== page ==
Hundreds of Northeastern livestock farmers met Kathy through her visits to New England in the last year, becoming excited about teaching their own livestock to become weed managers through her simple, quick process. Live presentations and demonstrations, at multiple Vermont locations to be determined. CONTACT: www.uvm.edu/pasture | Jenn Colby | 802-656-0858.
June 19 - Breeding and Genetics: Considerations for Organic Dairy Farms
(eOrganic Webinar) 2:00 - 3:15 pm
Dr. Brad Heins (University of Minnesota) will address breeding and genetic considerations on organic dairies, including an evaluation of breeds common to organic dairy farms (calving, production, components, and economic performance), the latest research on cross breeding, and considerations for your farm. To learn about this and other webinars visit this website.
FILL THEIR RUMENS, GET MORE MILK
by Cheryl Cesario, Grazing Outreach Professional
Well-managed pasture can be high quality forage, when the stand is dense, at least 6-8 inches tall, and a mix of grasses, legumes, and herbs. To maintain a pasture-based dairy ration, dry matter intake from pasture must remain high. When this intake is limited, milk production decreases. So what influences how much pasture forage an animal will consume? For starters, a high plant density in the pasture leads to higher intake because the animals don't have to spend time walking around and nibbling for forage. Instead, they can stand in one spot, taking several bites from a diversity of plants before moving on. With each bite, the cow will be grabbing large mouthfuls of pasture plants. This equates to more rapid rumen fill. Why is this important? There is a limit to how much time a cow will spend grazing each day. Cows also need time for rest and rumination. The less energy a cow has to expend finding food, the better. If she can only take so many bites per day, then those bites need to be as full as possible. Ideally, ruminants will be provided with an abundant, nutrient-dense 'salad' each time they go out to graze.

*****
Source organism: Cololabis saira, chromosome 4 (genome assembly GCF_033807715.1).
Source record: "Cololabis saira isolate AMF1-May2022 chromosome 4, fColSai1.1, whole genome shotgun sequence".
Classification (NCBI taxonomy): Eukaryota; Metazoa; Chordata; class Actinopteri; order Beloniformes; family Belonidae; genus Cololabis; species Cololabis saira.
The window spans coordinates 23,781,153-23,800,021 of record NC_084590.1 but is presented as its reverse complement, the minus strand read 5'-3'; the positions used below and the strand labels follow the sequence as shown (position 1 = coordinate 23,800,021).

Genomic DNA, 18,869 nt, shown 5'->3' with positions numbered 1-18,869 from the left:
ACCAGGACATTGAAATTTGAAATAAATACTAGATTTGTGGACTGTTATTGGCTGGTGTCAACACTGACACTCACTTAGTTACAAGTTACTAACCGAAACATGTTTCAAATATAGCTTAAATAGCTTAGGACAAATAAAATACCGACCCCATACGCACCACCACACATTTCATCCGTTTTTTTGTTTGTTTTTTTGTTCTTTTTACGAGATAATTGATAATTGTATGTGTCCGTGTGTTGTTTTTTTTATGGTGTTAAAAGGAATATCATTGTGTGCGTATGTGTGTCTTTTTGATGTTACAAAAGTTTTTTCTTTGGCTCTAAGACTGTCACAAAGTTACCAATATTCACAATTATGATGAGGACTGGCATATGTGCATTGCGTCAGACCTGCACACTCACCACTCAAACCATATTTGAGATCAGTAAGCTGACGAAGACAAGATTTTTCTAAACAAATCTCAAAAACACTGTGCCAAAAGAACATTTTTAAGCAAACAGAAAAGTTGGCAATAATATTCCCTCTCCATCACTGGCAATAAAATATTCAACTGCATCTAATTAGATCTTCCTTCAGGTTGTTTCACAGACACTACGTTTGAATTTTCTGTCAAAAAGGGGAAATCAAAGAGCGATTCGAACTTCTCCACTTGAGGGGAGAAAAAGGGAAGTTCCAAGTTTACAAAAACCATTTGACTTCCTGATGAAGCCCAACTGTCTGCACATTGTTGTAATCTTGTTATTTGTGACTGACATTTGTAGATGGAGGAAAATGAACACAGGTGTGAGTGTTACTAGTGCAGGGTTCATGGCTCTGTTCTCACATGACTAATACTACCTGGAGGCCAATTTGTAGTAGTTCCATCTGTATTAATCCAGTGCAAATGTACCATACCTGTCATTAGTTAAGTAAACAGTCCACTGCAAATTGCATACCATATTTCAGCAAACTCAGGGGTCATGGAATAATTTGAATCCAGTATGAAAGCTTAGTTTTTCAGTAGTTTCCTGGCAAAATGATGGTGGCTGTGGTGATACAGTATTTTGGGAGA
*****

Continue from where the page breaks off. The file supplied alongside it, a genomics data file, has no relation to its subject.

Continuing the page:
|A: Low Density Pasture = less intake|
|B: High Density Pasture = faster rumen fill |
Would you like to get from A to B to maximize your pasture potential? With funding from NRCS, resources are available NOW for grazing system planning. If you would like assistance developing a grazing management plan, contact Cheryl Cesario at 388-4969 x 346.
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UVM Extension- Champlain Valley Crop, Soil & Pasture Team